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After rough start, Albany State baseball has won 10 of 12

The Rams are 9-0 in conference play

Albany State baseball players, from left, John Paul Benard, Uwen Udofia and Clifford Peterson touch gloves before a game earlier this season. The Rams started the year 5-12 but have stormed back to raise their record above .500 and are undefeated in the SIAC heading into this weekend’s series against conference rival Tuskegee. (Staff Photo: John Millikan)

Albany State baseball players, from left, John Paul Benard, Uwen Udofia and Clifford Peterson touch gloves before a game earlier this season. The Rams started the year 5-12 but have stormed back to raise their record above .500 and are undefeated in the SIAC heading into this weekend’s series against conference rival Tuskegee. (Staff Photo: John Millikan)

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Albany State pitcher Allen Fender, a former Herald Player of the Year while at Worth County, fields a ground ball during practice on Wednesday. (Staff Photo: John Millikan)

ALBANY — Kenyan Conner stayed patient.

During the 5-12 start to the season that included an eight-game losing streak, Albany State’s baseball coach never lost focus and never gave up hope.

“I’m not really a coach that worries about wins and losses, to a certain extent,” Conner said. “I try to prepare my team to win championships.”

The perseverance has paid off for the Rams, who have won 10 of their last 12 games and are a perfect 9-0 in the SIAC heading into this weekend’s three-game series against Tuskegee. Albany State is starting to pull away from the rest of the SIAC with less than a month left in the regular season, and Conner believes it was the rocky start that gave his team the edge it needed.

During the opening month of the season, the Rams played some of the top Division II teams in the nation. It was a stretch that included 10 losses to nationally-ranked No. 1 Tampa, No. 15 Nova Southeastern, No. 16 Florida Southern and No. 30 Valdosta State.

But it was in that fire where the Rams molded themselves into a team that has gone 10-2 since March 1.

“They look at the schedule and say, ‘Coach that’s a tough schedule.’ I explain to them the reason behind it,” Conner said. “We have been yelling (SIAC) championship since day one, and if you win a championship you have to go to regionals and play against those teams. You learn early in the season what it’s going to take to beat those teams.”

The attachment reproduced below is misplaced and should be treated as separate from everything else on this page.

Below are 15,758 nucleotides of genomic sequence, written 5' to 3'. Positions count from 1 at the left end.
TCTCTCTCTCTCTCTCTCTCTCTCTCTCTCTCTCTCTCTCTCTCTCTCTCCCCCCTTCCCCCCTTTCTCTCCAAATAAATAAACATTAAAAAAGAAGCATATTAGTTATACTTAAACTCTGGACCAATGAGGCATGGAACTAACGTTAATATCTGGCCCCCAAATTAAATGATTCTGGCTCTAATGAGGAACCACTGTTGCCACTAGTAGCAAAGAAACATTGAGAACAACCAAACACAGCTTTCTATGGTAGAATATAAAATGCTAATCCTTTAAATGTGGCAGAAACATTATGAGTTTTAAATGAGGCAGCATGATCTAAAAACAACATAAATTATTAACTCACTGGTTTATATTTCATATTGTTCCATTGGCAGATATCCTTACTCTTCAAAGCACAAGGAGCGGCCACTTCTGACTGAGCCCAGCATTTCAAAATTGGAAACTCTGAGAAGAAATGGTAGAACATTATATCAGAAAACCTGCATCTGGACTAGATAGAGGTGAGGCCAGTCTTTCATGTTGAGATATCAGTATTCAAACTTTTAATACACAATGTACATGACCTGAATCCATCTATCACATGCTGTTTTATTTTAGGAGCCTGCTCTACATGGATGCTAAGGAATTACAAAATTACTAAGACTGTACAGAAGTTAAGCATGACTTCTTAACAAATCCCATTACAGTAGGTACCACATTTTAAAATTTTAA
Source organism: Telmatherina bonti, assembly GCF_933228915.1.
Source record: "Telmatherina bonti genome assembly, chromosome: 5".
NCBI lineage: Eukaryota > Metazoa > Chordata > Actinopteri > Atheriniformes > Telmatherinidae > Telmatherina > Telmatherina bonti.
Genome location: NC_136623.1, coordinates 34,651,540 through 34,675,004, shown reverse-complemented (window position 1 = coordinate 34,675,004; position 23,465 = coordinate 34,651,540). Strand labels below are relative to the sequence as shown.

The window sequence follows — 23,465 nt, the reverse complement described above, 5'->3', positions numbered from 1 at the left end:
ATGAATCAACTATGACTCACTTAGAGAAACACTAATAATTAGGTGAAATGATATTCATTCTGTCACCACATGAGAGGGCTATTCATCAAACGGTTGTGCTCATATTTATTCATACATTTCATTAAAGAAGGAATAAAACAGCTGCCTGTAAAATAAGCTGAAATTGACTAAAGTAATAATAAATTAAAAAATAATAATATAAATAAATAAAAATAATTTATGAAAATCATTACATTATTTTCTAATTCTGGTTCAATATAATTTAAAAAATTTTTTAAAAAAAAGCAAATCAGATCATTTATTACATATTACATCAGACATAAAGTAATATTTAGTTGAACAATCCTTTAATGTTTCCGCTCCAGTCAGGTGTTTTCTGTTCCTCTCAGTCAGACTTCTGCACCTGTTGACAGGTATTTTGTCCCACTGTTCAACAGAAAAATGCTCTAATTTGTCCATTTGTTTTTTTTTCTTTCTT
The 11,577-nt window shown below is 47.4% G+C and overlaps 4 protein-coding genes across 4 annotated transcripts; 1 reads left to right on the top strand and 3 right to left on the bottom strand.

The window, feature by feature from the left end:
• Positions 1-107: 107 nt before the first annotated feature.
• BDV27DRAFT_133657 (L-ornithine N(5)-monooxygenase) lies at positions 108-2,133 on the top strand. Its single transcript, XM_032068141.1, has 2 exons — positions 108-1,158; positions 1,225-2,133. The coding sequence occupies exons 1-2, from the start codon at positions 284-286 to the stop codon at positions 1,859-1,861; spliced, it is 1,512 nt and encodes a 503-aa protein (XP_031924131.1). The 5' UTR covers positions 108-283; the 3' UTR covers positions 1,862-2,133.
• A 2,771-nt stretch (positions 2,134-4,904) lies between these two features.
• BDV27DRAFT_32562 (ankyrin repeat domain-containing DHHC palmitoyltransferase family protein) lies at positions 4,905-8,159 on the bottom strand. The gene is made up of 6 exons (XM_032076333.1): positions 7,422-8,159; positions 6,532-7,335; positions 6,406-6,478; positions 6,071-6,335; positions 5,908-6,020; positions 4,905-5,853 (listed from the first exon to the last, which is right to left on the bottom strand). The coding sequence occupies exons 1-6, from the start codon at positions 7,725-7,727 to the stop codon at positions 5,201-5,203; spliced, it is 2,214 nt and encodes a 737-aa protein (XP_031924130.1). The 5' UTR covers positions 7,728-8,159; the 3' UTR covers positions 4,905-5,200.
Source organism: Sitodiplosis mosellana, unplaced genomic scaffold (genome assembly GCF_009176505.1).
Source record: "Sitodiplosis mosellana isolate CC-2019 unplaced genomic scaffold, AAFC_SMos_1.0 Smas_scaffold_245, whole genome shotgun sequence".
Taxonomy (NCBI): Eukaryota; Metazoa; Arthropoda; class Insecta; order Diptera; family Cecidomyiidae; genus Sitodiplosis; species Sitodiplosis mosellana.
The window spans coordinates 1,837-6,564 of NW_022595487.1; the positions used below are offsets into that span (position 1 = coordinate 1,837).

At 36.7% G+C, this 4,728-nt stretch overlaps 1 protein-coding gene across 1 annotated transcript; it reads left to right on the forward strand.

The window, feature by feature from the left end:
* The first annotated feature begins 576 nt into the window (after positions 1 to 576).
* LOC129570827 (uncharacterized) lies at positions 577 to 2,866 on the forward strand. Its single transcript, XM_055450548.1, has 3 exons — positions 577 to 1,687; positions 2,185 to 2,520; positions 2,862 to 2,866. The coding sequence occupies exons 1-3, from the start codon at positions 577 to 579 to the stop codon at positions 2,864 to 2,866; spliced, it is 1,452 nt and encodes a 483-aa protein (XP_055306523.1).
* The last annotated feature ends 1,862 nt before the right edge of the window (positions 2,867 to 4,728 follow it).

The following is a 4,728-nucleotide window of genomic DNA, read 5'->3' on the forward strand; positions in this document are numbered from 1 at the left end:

Now that they know, senior leader and former Westover star Jacob Campbell can’t wait for another crack at them.

“When we sit back and think about it, we should have won six or seven of those games,” Campbell said. “If we played those Florida schools right now, there’s no telling how the outcome would be.”

That’s how much confidence the Rams have since entering conference play, where they haven’t made the same mistakes they made during January and February.

“We play a tough schedule at the beginning just so they understand that if you give a team more than 27 outs then you put yourself at risk,” Conner said. “Also when you don’t throw first-pitch strikes, teams will sit on a fastball and hurt you. It makes you play the game the right way.

“So now that it’s conference time, we know how to play the game the right way, and we are showing it. Now we are playing a clean game, and the (conference opponents) aren’t playing clean games, and the script is flipped.”

It’s been the Rams’ pitching staff that has keyed the turnaround. Starters John Paul Benard, Andrew Bacon and Allen Fender are a combined 8-0 in their last eight starts and have made it a priority to throw first-pitch strikes.

“Things are coming together, and we are starting to play a lot better,” said Fender, who leads the team with a 3.30 ERA and 32 strikeouts. “Our bats are coming around every game, and our pitching is coming together. We have three starters who are coming in and throwing strikes.”

Bacon, a Lee County native, leads ASU with a .72 first-pitch strike ratio and has won his last three starts since beginning the season 0-4 on the mound.

“They have been pitching really well and with confidence,” Conner said. “They are throwing their fastballs, curve balls and changeups for strikes. It’s hard to beat that.”

Campbell has been the anchor at the plate and is hitting .467 — a batting average that is top in the conference and No. 24 in the nation. In 92 at-bats Campbell has struck out just nine times and has racked up 27 RBIs, six doubles and three home runs.

He hits third in the lineup behind Ryan Latner and Reise McDaniel — who leads the team in on-base percentage — while Nos. 4-6 hitters Uwen Udofia, Robert Latner and Allen Hardy have given Campbell plenty of protection.

Campbell has been garnering interest from professional scouts, who have told him that stuffing the stat book is the first step to earning even more MLB interest. On Wednesday, however, Campbell said he is focusing on leading ASU to its first conference championship since 2010.

“The stats that really matter are 10 wins in 12 games and 9-0 in conference,” he said. “When we take care of the (SIAC championship) ring and get to regionals, then I can start worrying about getting a contract. But my main goal right now is winning and doing what it takes to get there.”